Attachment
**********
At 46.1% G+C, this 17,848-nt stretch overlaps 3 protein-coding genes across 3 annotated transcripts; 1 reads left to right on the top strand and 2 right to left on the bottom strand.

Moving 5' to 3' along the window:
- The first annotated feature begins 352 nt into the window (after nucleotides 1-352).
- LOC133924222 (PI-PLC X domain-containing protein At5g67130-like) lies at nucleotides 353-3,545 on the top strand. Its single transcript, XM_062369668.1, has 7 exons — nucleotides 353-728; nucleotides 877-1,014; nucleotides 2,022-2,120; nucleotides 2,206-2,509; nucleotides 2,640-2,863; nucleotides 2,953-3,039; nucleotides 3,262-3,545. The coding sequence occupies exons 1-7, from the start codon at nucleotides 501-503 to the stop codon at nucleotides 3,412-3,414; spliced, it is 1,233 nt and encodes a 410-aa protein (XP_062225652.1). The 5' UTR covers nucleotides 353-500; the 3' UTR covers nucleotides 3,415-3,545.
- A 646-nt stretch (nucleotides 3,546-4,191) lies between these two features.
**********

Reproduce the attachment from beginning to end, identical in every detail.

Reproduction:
At 46.1% G+C, this 17,848-nt stretch overlaps 3 protein-coding genes across 3 annotated transcripts; 1 reads left to right on the top strand and 2 right to left on the bottom strand.

Moving 5' to 3' along the window:
- The first annotated feature begins 352 nt into the window (after nucleotides 1-352).
- LOC133924222 (PI-PLC X domain-containing protein At5g67130-like) lies at nucleotides 353-3,545 on the top strand. Its single transcript, XM_062369668.1, has 7 exons — nucleotides 353-728; nucleotides 877-1,014; nucleotides 2,022-2,120; nucleotides 2,206-2,509; nucleotides 2,640-2,863; nucleotides 2,953-3,039; nucleotides 3,262-3,545. The coding sequence occupies exons 1-7, from the start codon at nucleotides 501-503 to the stop codon at nucleotides 3,412-3,414; spliced, it is 1,233 nt and encodes a 410-aa protein (XP_062225652.1). The 5' UTR covers nucleotides 353-500; the 3' UTR covers nucleotides 3,415-3,545.
- A 646-nt stretch (nucleotides 3,546-4,191) lies between these two features.